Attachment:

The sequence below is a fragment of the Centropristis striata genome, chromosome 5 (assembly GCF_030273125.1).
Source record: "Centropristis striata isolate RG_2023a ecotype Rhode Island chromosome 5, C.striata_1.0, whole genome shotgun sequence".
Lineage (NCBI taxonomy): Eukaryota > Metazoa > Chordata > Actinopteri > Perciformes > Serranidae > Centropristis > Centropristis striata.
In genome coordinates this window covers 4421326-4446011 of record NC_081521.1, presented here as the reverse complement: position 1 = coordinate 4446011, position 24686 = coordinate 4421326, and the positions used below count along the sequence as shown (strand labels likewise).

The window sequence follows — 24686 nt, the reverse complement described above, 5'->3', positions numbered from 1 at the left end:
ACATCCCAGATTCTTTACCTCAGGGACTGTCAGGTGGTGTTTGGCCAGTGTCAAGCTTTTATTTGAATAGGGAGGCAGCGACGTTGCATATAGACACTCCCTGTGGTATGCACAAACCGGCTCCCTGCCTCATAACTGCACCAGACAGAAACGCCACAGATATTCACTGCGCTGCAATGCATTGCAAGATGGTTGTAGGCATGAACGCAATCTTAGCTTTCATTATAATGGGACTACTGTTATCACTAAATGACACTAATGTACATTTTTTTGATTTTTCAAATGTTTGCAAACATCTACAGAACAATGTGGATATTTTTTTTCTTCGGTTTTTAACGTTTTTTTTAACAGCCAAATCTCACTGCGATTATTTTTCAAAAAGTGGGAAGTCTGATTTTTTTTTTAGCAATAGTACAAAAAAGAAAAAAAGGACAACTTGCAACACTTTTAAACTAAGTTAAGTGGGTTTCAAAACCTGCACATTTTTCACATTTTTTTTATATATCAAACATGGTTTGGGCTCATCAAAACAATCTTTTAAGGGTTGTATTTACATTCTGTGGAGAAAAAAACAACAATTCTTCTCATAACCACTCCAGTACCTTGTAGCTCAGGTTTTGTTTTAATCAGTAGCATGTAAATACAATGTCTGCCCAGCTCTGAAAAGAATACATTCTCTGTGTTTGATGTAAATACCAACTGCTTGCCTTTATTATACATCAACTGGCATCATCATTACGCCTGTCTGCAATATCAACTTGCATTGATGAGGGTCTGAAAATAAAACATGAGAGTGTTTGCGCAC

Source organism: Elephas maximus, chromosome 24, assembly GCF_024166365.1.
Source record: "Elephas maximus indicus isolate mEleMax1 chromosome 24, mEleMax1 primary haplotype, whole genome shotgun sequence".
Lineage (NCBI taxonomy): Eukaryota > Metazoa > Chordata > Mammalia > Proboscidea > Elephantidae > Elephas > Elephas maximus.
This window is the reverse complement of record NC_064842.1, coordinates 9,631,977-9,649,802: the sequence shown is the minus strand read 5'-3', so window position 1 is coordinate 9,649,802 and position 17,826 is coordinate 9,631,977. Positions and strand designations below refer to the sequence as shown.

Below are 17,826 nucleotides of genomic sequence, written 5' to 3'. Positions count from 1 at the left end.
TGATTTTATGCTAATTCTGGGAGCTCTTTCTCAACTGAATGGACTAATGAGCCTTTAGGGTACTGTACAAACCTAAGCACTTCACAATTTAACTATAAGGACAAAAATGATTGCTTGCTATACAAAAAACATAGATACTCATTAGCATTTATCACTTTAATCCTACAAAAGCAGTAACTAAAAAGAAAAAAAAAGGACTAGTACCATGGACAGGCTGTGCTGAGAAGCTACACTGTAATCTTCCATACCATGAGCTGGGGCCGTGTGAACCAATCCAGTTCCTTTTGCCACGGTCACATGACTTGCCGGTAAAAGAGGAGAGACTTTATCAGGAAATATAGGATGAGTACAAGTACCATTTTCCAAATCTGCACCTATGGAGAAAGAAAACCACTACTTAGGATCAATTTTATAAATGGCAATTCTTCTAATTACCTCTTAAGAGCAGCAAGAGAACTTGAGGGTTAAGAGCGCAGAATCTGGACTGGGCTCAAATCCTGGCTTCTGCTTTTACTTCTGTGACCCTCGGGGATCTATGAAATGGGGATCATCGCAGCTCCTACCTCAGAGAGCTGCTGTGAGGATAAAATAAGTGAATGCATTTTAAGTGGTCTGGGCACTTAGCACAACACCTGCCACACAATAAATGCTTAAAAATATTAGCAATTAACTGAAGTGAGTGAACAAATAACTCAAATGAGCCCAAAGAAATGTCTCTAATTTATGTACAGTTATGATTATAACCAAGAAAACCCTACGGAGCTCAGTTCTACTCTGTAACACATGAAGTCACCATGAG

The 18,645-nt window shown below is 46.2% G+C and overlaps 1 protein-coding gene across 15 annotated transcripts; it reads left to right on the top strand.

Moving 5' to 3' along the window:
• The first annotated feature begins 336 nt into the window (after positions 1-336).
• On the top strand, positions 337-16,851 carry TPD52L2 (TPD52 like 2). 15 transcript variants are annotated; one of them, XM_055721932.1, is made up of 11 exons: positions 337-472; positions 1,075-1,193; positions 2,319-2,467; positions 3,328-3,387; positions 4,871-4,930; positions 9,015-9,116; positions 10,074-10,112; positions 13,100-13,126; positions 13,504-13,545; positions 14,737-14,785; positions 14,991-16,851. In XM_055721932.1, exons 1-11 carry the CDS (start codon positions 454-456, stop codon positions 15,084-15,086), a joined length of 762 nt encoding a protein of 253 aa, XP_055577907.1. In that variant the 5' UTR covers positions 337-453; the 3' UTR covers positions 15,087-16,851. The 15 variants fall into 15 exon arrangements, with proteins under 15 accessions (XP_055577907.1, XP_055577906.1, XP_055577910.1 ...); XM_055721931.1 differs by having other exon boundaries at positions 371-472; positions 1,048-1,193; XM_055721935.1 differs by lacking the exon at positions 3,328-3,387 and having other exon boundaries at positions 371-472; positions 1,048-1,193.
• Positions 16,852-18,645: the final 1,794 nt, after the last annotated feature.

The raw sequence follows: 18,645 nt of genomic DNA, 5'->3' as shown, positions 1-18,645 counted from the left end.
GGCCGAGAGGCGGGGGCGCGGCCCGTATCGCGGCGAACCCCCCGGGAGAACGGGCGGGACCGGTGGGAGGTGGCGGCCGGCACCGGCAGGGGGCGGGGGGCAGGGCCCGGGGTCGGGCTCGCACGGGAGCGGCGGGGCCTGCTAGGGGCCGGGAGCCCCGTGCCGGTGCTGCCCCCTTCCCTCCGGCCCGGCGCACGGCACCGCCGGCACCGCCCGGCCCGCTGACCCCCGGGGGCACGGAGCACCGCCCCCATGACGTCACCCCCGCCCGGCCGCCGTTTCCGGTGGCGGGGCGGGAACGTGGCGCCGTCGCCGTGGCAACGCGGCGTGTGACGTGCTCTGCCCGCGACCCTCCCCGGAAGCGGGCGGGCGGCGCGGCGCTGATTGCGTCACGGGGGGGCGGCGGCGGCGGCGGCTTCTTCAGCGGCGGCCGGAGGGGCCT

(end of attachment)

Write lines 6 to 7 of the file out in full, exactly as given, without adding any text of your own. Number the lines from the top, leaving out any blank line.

ACATCCCAGATTCTTTACCTCAGGGACTGTCAGGTGGTGTTTGGCCAGTGTCAAGCTTTTATTTGAATAGGGAGGCAGCGACGTTGCATATAGACACTCCCTGTGGTATGCACAAACCGGCTCCCTGCCTCATAACTGCACCAGACAGAAACGCCACAGATATTCACTGCGCTGCAATGCATTGCAAGATGGTTGTAGGCATGAACGCAATCTTAGCTTTCATTATAATGGGACTACTGTTATCACTAAATGACACTAATGTACATTTTTTTGATTTTTCAAATGTTTGCAAACATCTACAGAACAATGTGGATATTTTTTTTCTTCGGTTTTTAACGTTTTTTTTAACAGCCAAATCTCACTGCGATTATTTTTCAAAAAGTGGGAAGTCTGATTTTTTTTTTAGCAATAGTACAAAAAAGAAAAAAAGGACAACTTGCAACACTTTTAAACTAAGTTAAGTGGGTTTCAAAACCTGCACATTTTTCACATTTTTTTTATATATCAAACATGGTTTGGGCTCATCAAAACAATCTTTTAAGGGTTGTATTTACATTCTGTGGAGAAAAAAACAACAATTCTTCTCATAACCACTCCAGTACCTTGTAGCTCAGGTTTTGTTTTAATCAGTAGCATGTAAATACAATGTCTGCCCAGCTCTGAAAAGAATACATTCTCTGTGTTTGATGTAAATACCAACTGCTTGCCTTTATTATACATCAACTGGCATCATCATTACGCCTGTCTGCAATATCAACTTGCATTGATGAGGGTCTGAAAATAAAACATGAGAGTGTTTGCGCAC

Source organism: Elephas maximus, chromosome 24, assembly GCF_024166365.1.